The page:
There is a new class of design software based on problem solving that will produce mechanical design solutions more sophisticated than any that a single designer could possibly do, and it’s coming soon. How will this change the ways things are made and how will it benefit you?
What is CAD software and how does it work?
Computer Aided Design (CAD) software is now the standard method for creating 2D and 3D drawings of just about everything made in modern manufacturing. There are many providers of competing software, but they all function essentially the same. The designer inputs the particular feature they want – a line, a curve or a solid shape, for example – and then defines the parameters of that feature – the length of a line or the radius of a curve. This feature then appears on the screen, where it can be later manipulated using various built-in design tools. Other pieces are added to it, one at a time, until a complete picture of the design is created.
Once the developer is satisfied, the result can be out-putted as a computer file which may then be interpreted by a programmable CNC machine to create a cutting pattern for making exactly that part.
Are there limitations to CAD software?
CAD software has liberated the product developer from the drafting table of old, making the drawing of objects and their modification much faster and easier. The drawing – or more accurately, the actual physical object created from that drawing – is still entirely dependent on the input of a human designer and whatever calculations they’ve done for considerations like mechanical strength, weight, flexibility and durability among many others.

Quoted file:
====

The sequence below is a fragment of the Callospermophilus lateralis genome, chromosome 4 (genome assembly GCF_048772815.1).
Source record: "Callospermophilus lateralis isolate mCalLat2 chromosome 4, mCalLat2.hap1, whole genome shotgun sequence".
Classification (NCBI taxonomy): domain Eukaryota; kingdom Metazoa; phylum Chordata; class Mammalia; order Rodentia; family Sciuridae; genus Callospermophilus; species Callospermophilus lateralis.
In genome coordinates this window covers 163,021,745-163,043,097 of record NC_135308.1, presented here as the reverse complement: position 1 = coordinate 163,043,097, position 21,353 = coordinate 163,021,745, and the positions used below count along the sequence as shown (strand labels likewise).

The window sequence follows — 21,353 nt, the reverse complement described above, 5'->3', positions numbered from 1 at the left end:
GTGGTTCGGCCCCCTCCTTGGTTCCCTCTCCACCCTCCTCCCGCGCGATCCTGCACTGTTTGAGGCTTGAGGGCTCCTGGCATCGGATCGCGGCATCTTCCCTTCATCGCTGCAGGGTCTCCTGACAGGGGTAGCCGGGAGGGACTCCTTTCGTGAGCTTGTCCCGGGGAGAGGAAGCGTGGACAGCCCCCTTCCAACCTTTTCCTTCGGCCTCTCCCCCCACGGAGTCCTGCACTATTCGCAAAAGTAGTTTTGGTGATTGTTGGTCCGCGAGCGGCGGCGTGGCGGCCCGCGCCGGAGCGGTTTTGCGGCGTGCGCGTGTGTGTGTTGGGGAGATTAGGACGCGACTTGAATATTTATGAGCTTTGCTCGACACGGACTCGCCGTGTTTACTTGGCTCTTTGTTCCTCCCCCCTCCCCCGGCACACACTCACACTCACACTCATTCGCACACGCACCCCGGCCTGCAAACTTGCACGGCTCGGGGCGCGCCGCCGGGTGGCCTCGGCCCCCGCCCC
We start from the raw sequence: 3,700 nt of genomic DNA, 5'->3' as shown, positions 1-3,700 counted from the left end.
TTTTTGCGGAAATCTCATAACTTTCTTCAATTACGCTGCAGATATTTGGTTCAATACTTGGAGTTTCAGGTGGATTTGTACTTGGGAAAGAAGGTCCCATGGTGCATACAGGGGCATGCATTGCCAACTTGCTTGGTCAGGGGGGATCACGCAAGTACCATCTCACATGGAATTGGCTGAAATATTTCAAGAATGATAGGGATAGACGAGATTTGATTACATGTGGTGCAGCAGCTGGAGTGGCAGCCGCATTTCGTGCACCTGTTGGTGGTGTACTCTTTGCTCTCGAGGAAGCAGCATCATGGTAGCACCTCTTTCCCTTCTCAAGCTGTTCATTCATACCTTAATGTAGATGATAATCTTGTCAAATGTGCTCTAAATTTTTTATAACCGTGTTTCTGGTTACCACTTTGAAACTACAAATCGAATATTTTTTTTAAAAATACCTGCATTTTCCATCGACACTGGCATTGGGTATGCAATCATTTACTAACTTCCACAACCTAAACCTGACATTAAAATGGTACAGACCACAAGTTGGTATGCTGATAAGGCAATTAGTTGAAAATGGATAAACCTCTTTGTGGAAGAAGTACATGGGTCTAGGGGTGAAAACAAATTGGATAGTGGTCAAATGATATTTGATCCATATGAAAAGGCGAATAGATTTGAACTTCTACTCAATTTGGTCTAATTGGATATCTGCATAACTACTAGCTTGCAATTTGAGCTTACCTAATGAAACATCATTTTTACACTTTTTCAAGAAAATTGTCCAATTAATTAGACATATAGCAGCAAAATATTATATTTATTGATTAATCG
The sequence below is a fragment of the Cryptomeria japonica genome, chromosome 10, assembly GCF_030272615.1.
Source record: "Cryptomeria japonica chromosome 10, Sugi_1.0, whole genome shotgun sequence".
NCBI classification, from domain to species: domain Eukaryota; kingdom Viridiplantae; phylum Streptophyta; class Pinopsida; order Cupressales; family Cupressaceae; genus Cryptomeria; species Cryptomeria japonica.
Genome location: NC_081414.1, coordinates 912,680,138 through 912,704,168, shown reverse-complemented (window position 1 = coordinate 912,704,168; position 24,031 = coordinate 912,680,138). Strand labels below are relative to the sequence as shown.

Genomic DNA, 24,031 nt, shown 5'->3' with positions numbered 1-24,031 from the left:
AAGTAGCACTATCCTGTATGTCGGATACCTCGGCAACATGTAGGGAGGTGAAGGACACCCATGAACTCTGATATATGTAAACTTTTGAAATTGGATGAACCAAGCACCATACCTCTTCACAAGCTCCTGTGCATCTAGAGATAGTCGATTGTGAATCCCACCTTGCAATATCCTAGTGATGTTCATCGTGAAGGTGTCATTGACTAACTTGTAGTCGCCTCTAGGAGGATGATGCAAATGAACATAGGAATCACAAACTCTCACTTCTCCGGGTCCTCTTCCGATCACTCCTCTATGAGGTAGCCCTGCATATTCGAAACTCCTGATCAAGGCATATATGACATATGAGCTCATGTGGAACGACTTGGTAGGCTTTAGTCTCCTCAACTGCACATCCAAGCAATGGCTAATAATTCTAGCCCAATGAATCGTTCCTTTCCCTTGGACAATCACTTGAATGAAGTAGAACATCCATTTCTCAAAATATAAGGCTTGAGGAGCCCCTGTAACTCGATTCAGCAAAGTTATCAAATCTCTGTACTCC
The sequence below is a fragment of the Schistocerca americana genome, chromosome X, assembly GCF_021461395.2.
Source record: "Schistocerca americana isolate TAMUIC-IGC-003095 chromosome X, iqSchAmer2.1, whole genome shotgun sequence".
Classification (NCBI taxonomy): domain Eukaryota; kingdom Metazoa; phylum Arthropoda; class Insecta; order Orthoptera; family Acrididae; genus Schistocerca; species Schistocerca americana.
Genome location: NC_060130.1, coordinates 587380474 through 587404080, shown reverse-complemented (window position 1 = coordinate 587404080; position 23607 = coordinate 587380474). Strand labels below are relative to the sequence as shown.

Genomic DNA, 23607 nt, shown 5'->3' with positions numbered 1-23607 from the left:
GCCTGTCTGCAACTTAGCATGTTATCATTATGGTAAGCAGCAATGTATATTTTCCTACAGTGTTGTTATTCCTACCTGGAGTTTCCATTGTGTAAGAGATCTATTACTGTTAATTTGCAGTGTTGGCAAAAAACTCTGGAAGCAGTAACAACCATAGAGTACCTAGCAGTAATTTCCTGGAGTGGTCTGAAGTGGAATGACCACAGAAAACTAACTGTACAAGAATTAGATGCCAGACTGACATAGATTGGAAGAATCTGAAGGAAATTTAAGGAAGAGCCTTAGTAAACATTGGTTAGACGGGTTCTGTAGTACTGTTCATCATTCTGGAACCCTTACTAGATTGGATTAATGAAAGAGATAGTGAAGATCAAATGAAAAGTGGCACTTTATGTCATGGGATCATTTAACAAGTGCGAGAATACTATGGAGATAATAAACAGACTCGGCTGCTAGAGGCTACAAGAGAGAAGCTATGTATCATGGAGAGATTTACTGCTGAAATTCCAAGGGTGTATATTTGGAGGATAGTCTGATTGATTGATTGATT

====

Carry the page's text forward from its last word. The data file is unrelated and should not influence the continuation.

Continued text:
So CAD doesn’t do the design for you. Nor does it do the engineering. It simply obeys the step-by-step set of instructions you give it, and if you aren’t happy with the results then you need to go back and try again.
What is Goal-Directed Design?
Every product is of course meant to serve a purpose. What if there was a way to design objects based on the purpose they were intended to serve, and let the software figure out the best way to achieve that purpose?